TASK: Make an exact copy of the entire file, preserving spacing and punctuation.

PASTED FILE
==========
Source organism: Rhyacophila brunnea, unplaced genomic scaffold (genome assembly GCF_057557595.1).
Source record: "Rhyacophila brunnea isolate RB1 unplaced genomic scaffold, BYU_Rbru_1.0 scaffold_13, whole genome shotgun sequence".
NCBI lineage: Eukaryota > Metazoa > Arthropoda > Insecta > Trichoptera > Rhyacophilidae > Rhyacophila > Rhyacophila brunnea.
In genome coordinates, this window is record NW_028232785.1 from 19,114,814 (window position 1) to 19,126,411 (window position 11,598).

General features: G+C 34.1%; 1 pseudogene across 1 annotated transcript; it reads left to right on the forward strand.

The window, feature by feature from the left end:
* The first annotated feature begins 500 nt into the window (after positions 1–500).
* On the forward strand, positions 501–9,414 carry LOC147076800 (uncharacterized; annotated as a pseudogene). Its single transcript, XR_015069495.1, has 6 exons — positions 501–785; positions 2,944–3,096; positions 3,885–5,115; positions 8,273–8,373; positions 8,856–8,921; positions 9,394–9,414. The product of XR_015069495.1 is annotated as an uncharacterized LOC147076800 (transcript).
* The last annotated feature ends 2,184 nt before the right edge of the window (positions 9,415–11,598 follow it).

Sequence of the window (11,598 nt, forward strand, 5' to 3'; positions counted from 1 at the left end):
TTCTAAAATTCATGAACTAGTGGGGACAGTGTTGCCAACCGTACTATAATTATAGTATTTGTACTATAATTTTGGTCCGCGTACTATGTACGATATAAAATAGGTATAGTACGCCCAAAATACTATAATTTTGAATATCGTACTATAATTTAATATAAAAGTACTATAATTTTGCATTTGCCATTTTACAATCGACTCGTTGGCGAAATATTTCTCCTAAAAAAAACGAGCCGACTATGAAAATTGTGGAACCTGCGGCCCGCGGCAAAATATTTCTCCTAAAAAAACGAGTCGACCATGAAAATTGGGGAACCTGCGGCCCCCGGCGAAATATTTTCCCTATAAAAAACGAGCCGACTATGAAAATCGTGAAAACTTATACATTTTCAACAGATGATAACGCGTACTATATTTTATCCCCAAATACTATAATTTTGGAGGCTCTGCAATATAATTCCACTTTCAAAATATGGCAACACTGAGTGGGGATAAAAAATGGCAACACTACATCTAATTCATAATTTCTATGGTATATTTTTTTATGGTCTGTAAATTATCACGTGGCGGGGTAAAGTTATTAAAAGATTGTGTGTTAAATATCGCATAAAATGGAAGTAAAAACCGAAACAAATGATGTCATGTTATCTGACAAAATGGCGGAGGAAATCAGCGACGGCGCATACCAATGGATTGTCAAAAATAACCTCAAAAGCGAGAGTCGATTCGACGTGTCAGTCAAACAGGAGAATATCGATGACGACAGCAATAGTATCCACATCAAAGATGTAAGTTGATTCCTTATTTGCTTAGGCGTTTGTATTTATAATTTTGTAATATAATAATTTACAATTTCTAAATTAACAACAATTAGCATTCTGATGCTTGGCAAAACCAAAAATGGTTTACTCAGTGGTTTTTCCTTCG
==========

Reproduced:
Source organism: Rhyacophila brunnea, unplaced genomic scaffold (genome assembly GCF_057557595.1).
Source record: "Rhyacophila brunnea isolate RB1 unplaced genomic scaffold, BYU_Rbru_1.0 scaffold_13, whole genome shotgun sequence".
NCBI lineage: Eukaryota > Metazoa > Arthropoda > Insecta > Trichoptera > Rhyacophilidae > Rhyacophila > Rhyacophila brunnea.
In genome coordinates, this window is record NW_028232785.1 from 19,114,814 (window position 1) to 19,126,411 (window position 11,598).

General features: G+C 34.1%; 1 pseudogene across 1 annotated transcript; it reads left to right on the forward strand.

The window, feature by feature from the left end:
* The first annotated feature begins 500 nt into the window (after positions 1–500).
* On the forward strand, positions 501–9,414 carry LOC147076800 (uncharacterized; annotated as a pseudogene). Its single transcript, XR_015069495.1, has 6 exons — positions 501–785; positions 2,944–3,096; positions 3,885–5,115; positions 8,273–8,373; positions 8,856–8,921; positions 9,394–9,414. The product of XR_015069495.1 is annotated as an uncharacterized LOC147076800 (transcript).
* The last annotated feature ends 2,184 nt before the right edge of the window (positions 9,415–11,598 follow it).

Sequence of the window (11,598 nt, forward strand, 5' to 3'; positions counted from 1 at the left end):
TTCTAAAATTCATGAACTAGTGGGGACAGTGTTGCCAACCGTACTATAATTATAGTATTTGTACTATAATTTTGGTCCGCGTACTATGTACGATATAAAATAGGTATAGTACGCCCAAAATACTATAATTTTGAATATCGTACTATAATTTAATATAAAAGTACTATAATTTTGCATTTGCCATTTTACAATCGACTCGTTGGCGAAATATTTCTCCTAAAAAAAACGAGCCGACTATGAAAATTGTGGAACCTGCGGCCCGCGGCAAAATATTTCTCCTAAAAAAACGAGTCGACCATGAAAATTGGGGAACCTGCGGCCCCCGGCGAAATATTTTCCCTATAAAAAACGAGCCGACTATGAAAATCGTGAAAACTTATACATTTTCAACAGATGATAACGCGTACTATATTTTATCCCCAAATACTATAATTTTGGAGGCTCTGCAATATAATTCCACTTTCAAAATATGGCAACACTGAGTGGGGATAAAAAATGGCAACACTACATCTAATTCATAATTTCTATGGTATATTTTTTTATGGTCTGTAAATTATCACGTGGCGGGGTAAAGTTATTAAAAGATTGTGTGTTAAATATCGCATAAAATGGAAGTAAAAACCGAAACAAATGATGTCATGTTATCTGACAAAATGGCGGAGGAAATCAGCGACGGCGCATACCAATGGATTGTCAAAAATAACCTCAAAAGCGAGAGTCGATTCGACGTGTCAGTCAAACAGGAGAATATCGATGACGACAGCAATAGTATCCACATCAAAGATGTAAGTTGATTCCTTATTTGCTTAGGCGTTTGTATTTATAATTTTGTAATATAATAATTTACAATTTCTAAATTAACAACAATTAGCATTCTGATGCTTGGCAAAACCAAAAATGGTTTACTCAGTGGTTTTTCCTTCG